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An excerpt from www.HouseOfNames.com archives copyright 2000 - 2016


Of all the Anglo-Saxon names to come from Britain, Curden is one of the most ancient. The name is a result of the original family having lived in the township of Cuerden, which is in the parish of Leyland in the county of Lancashire. The surname Curden belongs to the large category of Anglo-Saxon habitation names, which are derived from pre-existing names for towns, villages, parishes, or farmsteads.

Curden Early Origins



The surname Curden was first found in Lancashire in the village and civil parish of Cuerden in the Borough of Chorley. The village has remained small over the years as a recent census showed only 77 people living there. The place name derives its name from the Welsh word cerdin. Roger the Poitevin (Roger de Poitou), born in Normandy originally held the lands shortly after the Conquest. Cuerden Hall is a country mansion built around 1717 on a site of a previous manor home.

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Curden Spelling Variations


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Curden Spelling Variations



The first dictionaries that appeared in the last few hundred years did much to standardize the English language. Before that time, spelling variations in names were a common occurrence. The language was changing, incorporating pieces of other languages, and the spelling of names changed with it. Curden has been spelled many different ways, including Cuerden, Cuerton and others.

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Curden Early History


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Curden Early History



This web page shows only a small excerpt of our Curden research. Another 85 words (6 lines of text) covering the years 1601, 1604, 1608 and 1620 are included under the topic Early Curden History in all our PDF Extended History products and printed products wherever possible.

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Curden Early Notables (pre 1700)


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Curden Early Notables (pre 1700)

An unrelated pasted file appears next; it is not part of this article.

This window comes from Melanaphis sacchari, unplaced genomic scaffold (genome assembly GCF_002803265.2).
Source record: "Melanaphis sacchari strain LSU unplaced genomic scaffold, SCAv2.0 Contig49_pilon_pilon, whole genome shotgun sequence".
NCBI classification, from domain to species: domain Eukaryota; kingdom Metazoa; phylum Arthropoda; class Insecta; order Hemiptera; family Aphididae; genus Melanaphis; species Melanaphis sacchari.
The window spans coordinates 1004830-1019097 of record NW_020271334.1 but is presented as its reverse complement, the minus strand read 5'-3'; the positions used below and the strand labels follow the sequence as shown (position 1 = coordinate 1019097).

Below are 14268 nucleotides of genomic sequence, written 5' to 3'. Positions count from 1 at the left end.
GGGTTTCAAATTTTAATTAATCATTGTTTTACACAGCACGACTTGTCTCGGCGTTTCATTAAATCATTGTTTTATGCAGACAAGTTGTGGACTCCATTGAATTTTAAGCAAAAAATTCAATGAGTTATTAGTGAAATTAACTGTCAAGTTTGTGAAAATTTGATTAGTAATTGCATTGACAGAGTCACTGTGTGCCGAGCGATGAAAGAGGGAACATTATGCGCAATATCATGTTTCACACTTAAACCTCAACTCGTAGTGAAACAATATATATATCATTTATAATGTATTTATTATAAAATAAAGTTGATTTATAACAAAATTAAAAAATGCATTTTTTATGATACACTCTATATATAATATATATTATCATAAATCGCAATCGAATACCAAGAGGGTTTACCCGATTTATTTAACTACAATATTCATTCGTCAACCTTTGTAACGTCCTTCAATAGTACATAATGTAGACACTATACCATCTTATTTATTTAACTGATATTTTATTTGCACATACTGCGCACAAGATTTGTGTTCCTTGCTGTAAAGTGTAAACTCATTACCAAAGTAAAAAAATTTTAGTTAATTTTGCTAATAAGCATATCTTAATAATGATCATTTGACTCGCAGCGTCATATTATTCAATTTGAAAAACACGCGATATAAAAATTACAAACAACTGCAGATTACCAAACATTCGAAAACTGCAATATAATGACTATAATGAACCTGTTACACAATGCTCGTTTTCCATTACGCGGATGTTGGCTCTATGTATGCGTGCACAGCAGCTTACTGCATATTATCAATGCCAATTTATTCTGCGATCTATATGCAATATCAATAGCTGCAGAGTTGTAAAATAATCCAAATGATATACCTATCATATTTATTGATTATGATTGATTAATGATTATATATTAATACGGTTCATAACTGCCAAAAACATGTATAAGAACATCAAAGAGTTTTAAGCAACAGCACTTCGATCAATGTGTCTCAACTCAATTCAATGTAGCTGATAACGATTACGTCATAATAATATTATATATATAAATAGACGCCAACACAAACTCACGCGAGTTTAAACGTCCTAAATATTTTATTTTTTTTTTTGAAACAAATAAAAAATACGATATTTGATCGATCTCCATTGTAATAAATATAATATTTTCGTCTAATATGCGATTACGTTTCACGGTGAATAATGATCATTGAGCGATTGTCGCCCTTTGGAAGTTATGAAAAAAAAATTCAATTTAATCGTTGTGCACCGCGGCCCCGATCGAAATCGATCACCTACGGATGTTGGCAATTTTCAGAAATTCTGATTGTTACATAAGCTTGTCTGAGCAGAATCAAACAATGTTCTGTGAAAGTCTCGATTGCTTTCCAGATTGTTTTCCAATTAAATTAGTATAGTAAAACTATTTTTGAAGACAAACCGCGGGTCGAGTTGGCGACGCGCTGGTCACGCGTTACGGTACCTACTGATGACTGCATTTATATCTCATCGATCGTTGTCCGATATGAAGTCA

More information is included under the topic Early Curden Notables in all our PDF Extended History products and printed products wherever possible.

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The Great Migration


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The Great Migration



Thousands of English families in this era began to emigrate the New World in search of land and freedom from religious and political persecution. Although the passage was expensive and the ships were dark, crowded, and unsafe, those who made the voyage safely were rewarded with opportunities unavailable to them in their homeland. Research into passenger and immigration lists has revealed some of the very first Curdens to arrive in North America:

Curden Settlers in United States in the 17th Century

  • Jo Curden, aged 22, landed in Virginia in 1635

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Curden Family Crest Products


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Curden Family Crest Products




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See Also


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See Also




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Citations


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Citations



    Other References

    1. Elster, Robert J. International Who's Who. London: Europa/Routledge. Print.
    2. Lennard, Reginald. Rural England 1086-1135 A Study of Social and Agrarian Conditions. Oxford: Clarendon Press, 1959. Print.
    3. Egle, William Henry. Pennsylvania Genealogies Scotch-Irish and German. Harrisburg: L.S. Hart, 1886. Print.
    4. Thirsk, Joan. The Agrarian History of England and Wales. Cambridge: Cambridge University Press: 7 Volumes. Print.
    5. Humble, Richard. The Fall of Saxon England. New York: Barnes and Noble, 1975. Print. (ISBN 0-88029-987-8).
    6. Hinde, Thomas Ed. The Domesday Book England's Heritage Then and Now. Surrey: Colour Library Books, 1995. Print. (ISBN 1-85833-440-3).
    7. Mills, A.D. Dictionary of English Place-Names. Oxford: Oxford University Press, 1991. Print. (ISBN 0-19-869156-4).
    8. Reaney P.H and R.M. Wilson. A Dictionary of English Surnames. London: Routledge, 1991. Print. (ISBN 0-415-05737-X).
    9. Fairbairn. Fairbain's book of Crests of the Families of Great Britain and Ireland, 4th Edition 2 volumes in one. Baltimore: Heraldic Book Company, 1968. Print.
    10. Williams, Dr Ann. And G.H. Martin, Eds. Domesday Book A Complete Translation. London: Penguin, 1992. Print. (ISBN 0-141-00523-8).
    11. ...

    The Curden Family Crest was acquired from the Houseofnames.com archives. The Curden Family Crest was drawn according to heraldic standards based on published blazons. We generally include the oldest published family crest once associated with each surname.

    This page was last modified on 18 July 2014 at 08:28.

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